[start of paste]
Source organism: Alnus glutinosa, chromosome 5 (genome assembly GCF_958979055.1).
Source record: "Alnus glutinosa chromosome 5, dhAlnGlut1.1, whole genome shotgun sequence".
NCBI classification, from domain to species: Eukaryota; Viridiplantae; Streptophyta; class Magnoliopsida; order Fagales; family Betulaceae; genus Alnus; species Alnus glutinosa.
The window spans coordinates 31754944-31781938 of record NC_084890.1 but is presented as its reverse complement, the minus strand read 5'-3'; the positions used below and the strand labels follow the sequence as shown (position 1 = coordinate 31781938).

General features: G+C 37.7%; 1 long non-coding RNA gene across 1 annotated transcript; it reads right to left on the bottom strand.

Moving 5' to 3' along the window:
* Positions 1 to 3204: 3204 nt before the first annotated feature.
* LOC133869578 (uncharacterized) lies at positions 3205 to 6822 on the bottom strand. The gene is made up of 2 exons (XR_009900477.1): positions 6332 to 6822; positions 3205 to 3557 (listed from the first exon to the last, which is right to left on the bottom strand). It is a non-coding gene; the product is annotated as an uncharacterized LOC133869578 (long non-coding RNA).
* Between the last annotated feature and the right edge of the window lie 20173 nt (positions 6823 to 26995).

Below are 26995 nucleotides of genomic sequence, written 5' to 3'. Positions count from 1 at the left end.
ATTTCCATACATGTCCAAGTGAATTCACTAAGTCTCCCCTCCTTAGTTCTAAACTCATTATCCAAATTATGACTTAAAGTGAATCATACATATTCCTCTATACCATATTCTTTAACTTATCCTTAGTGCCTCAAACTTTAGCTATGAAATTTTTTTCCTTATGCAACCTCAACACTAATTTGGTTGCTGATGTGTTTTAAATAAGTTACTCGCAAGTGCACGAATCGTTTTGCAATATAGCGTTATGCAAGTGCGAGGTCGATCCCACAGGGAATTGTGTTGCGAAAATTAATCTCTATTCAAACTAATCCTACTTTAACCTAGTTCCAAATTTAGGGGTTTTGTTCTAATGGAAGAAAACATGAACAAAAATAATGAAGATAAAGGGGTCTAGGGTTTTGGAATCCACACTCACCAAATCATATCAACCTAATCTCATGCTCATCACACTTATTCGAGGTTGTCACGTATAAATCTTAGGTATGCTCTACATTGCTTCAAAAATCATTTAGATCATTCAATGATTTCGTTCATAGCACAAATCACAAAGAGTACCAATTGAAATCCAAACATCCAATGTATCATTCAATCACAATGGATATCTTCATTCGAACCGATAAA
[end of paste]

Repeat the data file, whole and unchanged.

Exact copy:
Source organism: Alnus glutinosa, chromosome 5 (genome assembly GCF_958979055.1).
Source record: "Alnus glutinosa chromosome 5, dhAlnGlut1.1, whole genome shotgun sequence".
NCBI classification, from domain to species: Eukaryota; Viridiplantae; Streptophyta; class Magnoliopsida; order Fagales; family Betulaceae; genus Alnus; species Alnus glutinosa.
The window spans coordinates 31754944-31781938 of record NC_084890.1 but is presented as its reverse complement, the minus strand read 5'-3'; the positions used below and the strand labels follow the sequence as shown (position 1 = coordinate 31781938).

General features: G+C 37.7%; 1 long non-coding RNA gene across 1 annotated transcript; it reads right to left on the bottom strand.

Moving 5' to 3' along the window:
* Positions 1 to 3204: 3204 nt before the first annotated feature.
* LOC133869578 (uncharacterized) lies at positions 3205 to 6822 on the bottom strand. The gene is made up of 2 exons (XR_009900477.1): positions 6332 to 6822; positions 3205 to 3557 (listed from the first exon to the last, which is right to left on the bottom strand). It is a non-coding gene; the product is annotated as an uncharacterized LOC133869578 (long non-coding RNA).
* Between the last annotated feature and the right edge of the window lie 20173 nt (positions 6823 to 26995).

Below are 26995 nucleotides of genomic sequence, written 5' to 3'. Positions count from 1 at the left end.
ATTTCCATACATGTCCAAGTGAATTCACTAAGTCTCCCCTCCTTAGTTCTAAACTCATTATCCAAATTATGACTTAAAGTGAATCATACATATTCCTCTATACCATATTCTTTAACTTATCCTTAGTGCCTCAAACTTTAGCTATGAAATTTTTTTCCTTATGCAACCTCAACACTAATTTGGTTGCTGATGTGTTTTAAATAAGTTACTCGCAAGTGCACGAATCGTTTTGCAATATAGCGTTATGCAAGTGCGAGGTCGATCCCACAGGGAATTGTGTTGCGAAAATTAATCTCTATTCAAACTAATCCTACTTTAACCTAGTTCCAAATTTAGGGGTTTTGTTCTAATGGAAGAAAACATGAACAAAAATAATGAAGATAAAGGGGTCTAGGGTTTTGGAATCCACACTCACCAAATCATATCAACCTAATCTCATGCTCATCACACTTATTCGAGGTTGTCACGTATAAATCTTAGGTATGCTCTACATTGCTTCAAAAATCATTTAGATCATTCAATGATTTCGTTCATAGCACAAATCACAAAGAGTACCAATTGAAATCCAAACATCCAATGTATCATTCAATCACAATGGATATCTTCATTCGAACCGATAAA